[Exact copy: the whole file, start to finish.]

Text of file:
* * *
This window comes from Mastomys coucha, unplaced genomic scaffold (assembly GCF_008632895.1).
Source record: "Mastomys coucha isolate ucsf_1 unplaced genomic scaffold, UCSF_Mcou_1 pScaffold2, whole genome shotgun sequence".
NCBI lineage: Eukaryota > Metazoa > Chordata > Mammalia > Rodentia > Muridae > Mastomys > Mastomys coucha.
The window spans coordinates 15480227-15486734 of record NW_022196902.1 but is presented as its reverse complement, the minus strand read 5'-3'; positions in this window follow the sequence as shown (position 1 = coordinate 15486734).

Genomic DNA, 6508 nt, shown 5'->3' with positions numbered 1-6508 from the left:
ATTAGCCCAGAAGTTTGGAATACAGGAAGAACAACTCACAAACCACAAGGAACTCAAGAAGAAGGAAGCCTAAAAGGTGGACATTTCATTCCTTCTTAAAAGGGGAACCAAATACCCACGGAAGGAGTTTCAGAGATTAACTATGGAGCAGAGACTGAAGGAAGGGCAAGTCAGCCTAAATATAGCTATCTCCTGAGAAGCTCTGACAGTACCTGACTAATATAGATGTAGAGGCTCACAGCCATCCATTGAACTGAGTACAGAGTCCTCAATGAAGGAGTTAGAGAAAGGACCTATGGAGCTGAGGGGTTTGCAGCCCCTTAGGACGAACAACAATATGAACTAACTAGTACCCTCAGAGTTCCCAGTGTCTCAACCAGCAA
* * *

This window comes from Mastomys coucha, unplaced genomic scaffold (assembly GCF_008632895.1).
Source record: "Mastomys coucha isolate ucsf_1 unplaced genomic scaffold, UCSF_Mcou_1 pScaffold2, whole genome shotgun sequence".
NCBI lineage: Eukaryota > Metazoa > Chordata > Mammalia > Rodentia > Muridae > Mastomys > Mastomys coucha.
The window spans coordinates 15480227-15486734 of record NW_022196902.1 but is presented as its reverse complement, the minus strand read 5'-3'; positions in this window follow the sequence as shown (position 1 = coordinate 15486734).

Genomic DNA, 6508 nt, shown 5'->3' with positions numbered 1-6508 from the left:
ATTAGCCCAGAAGTTTGGAATACAGGAAGAACAACTCACAAACCACAAGGAACTCAAGAAGAAGGAAGCCTAAAAGGTGGACATTTCATTCCTTCTTAAAAGGGGAACCAAATACCCACGGAAGGAGTTTCAGAGATTAACTATGGAGCAGAGACTGAAGGAAGGGCAAGTCAGCCTAAATATAGCTATCTCCTGAGAAGCTCTGACAGTACCTGACTAATATAGATGTAGAGGCTCACAGCCATCCATTGAACTGAGTACAGAGTCCTCAATGAAGGAGTTAGAGAAAGGACCTATGGAGCTGAGGGGTTTGCAGCCCCTTAGGACGAACAACAATATGAACTAACTAGTACCCTCAGAGTTCCCAGTGTCTCAACCAGCAA